James Anderson and Stuart Broad have been dropped from England’s Test squad. They’re not being rested. There’s no mention of that. They’re out. But they also might come back. It’s a soft binning.
There is more than one way to dispose of something you no longer want. There’s the unequivocal way – where you just open the bin and drop the item in – but there are equivocal ways too.
Garages, lofts, high-up cupboards. These are not so much storage locations as holding areas for the rubbish with which we have developed some kind of emotional bond. We make things easier for ourselves by moving these items into limbo to be disposed of on some unspecified future date.
Anderson and Broad aren’t rubbish, of course. They are merely much-loved items that England are neither desperate to use nor dispose of.
So they’ve executed a soft binning.
“We felt that it was time to draw a line after the Ashes defeat, look forward and give some impetus with an influx of new players,” explained Andrew Strauss when announcing the squad for the upcoming West Indies tour.
“In respect of James Anderson and Stuart Broad, I want to emphasise this does not mean the end for them as England players,” he said. “It will be up to the new managing director and permanent head coach to decide on whether they will be involved this summer and beyond.”
Because that’s the scenario here. Anderson and Broad have been dropped by an interim management team. And that begs a question: If you’re dropped by a temporary coach and a temporary director of cricket, just how dropped are you? Really? How dropped are you when they explicitly float the possibility that you might return in the summer?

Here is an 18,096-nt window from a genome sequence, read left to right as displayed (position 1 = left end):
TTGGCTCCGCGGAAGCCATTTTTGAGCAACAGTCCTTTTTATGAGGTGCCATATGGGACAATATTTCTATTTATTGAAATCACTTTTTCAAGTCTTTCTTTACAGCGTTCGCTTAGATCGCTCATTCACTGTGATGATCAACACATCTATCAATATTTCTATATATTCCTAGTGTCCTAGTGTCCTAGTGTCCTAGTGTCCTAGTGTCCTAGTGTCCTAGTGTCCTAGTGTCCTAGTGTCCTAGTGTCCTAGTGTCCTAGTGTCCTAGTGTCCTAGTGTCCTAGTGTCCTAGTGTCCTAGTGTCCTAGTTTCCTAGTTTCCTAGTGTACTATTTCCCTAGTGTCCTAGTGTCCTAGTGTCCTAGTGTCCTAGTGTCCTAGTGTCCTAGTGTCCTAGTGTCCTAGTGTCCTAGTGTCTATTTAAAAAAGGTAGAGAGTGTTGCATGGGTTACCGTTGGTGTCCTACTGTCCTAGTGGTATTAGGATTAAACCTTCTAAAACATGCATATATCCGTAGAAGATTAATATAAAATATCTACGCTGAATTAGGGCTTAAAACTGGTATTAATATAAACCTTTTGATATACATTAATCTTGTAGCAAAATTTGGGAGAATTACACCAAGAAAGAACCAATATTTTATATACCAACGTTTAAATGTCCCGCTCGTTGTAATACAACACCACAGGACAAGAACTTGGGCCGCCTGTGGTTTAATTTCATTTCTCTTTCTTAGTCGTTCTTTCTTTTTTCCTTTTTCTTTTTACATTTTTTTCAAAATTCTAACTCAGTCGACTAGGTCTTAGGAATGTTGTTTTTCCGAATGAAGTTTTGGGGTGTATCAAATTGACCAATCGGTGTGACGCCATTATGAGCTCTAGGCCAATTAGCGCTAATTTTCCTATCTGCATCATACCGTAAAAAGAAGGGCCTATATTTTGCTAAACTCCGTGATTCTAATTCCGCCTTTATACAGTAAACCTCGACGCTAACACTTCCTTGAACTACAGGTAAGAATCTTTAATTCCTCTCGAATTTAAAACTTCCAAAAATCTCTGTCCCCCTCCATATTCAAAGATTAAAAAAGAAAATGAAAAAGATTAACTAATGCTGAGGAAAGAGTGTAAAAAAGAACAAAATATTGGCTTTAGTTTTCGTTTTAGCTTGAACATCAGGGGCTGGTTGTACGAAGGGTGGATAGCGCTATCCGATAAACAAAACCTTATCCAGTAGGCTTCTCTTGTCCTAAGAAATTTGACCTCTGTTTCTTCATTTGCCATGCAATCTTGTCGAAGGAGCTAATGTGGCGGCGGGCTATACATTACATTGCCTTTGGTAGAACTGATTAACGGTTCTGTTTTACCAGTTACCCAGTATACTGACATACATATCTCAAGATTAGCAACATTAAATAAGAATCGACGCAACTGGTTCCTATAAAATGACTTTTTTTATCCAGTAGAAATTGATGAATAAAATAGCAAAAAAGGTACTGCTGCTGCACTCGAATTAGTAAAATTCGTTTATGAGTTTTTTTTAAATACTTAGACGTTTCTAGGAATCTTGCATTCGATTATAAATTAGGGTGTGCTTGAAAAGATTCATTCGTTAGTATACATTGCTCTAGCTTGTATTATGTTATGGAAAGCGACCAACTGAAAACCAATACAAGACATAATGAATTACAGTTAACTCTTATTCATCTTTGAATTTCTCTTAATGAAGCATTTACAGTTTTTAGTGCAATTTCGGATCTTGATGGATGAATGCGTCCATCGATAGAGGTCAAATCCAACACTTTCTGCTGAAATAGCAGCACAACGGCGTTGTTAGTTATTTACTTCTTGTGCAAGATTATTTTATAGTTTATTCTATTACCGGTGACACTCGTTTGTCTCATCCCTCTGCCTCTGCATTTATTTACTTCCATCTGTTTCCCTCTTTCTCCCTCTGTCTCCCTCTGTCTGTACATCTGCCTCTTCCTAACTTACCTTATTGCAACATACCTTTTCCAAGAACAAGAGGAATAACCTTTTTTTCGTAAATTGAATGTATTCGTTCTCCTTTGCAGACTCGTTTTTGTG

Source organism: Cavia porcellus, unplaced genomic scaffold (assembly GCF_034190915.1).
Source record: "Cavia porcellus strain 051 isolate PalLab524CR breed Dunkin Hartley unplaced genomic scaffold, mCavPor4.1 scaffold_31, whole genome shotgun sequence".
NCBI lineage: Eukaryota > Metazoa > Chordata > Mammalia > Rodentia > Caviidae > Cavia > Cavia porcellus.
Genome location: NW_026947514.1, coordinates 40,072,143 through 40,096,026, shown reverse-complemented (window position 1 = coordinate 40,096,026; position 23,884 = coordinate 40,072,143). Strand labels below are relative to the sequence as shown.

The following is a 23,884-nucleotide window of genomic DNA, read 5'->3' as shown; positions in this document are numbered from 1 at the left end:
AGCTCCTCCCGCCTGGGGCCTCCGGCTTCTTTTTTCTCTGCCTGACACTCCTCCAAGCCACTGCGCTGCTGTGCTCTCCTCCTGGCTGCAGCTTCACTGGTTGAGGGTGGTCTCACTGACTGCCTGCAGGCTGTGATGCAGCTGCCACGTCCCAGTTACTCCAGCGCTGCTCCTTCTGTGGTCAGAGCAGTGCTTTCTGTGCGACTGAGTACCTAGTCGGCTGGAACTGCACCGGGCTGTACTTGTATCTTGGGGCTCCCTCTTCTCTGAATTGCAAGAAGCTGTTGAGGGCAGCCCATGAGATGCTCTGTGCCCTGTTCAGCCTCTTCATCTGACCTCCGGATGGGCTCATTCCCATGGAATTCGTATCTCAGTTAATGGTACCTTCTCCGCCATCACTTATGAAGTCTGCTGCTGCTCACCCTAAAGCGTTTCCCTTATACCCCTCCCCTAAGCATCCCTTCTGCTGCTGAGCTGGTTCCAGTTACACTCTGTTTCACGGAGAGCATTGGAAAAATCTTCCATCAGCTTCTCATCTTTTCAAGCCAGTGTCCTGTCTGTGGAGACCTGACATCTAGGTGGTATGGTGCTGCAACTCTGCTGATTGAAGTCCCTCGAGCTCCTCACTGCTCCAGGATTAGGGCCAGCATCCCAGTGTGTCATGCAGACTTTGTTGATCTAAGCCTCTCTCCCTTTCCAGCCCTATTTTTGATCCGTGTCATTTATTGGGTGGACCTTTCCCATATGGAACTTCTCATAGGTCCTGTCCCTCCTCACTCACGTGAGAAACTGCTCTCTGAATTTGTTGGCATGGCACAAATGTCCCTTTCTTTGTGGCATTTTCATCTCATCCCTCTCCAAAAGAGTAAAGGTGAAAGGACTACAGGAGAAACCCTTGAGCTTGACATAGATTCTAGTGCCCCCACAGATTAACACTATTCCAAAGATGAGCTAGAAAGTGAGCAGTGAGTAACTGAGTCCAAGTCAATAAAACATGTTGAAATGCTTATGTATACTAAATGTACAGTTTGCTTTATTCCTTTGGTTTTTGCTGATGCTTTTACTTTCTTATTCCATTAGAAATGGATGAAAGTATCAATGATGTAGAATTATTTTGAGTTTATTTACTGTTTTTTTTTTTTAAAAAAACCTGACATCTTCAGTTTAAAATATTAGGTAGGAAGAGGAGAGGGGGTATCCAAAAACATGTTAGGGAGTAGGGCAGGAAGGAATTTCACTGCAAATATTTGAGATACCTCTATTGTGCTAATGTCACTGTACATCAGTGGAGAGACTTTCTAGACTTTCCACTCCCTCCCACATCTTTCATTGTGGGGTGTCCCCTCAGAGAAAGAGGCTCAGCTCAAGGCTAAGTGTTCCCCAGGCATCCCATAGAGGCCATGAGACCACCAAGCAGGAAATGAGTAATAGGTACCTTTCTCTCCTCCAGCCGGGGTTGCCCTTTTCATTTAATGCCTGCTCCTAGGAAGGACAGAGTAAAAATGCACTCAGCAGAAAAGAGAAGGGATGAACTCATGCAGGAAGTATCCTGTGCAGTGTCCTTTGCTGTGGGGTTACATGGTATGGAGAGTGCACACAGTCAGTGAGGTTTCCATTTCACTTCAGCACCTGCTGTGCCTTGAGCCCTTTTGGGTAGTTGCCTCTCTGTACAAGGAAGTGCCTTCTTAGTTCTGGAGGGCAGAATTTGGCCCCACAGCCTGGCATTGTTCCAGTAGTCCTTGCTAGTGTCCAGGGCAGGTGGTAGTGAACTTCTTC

At the same time, this is setting off down a particular path, isn’t it? It may well be down to the new Test coach to decide whether to ditch the nation’s two all-time top wicket-takers once and for all, but doing so would no longer be a bolt from the blue. It would be a bit more than a mere rubber-stamping but a lot less than springing it on everybody out of nowhere. That decision becomes a little easier. The initial heat of the furore will have passed. Half the plaster will already have been ripped off.
It becomes a recall rather than a retention too. Similar. But also different.
Is this devious machiavellianism on the part of Strauss et al? Probably not. But it’s nevertheless a decision that gives events a strong steer. They’ve given us not a clean break so much as a dirty fracture that may or may not heal.
This is the way the world ends. Not with a bang. But with an equivocal half-decision that will be reviewed by someone else at a later date.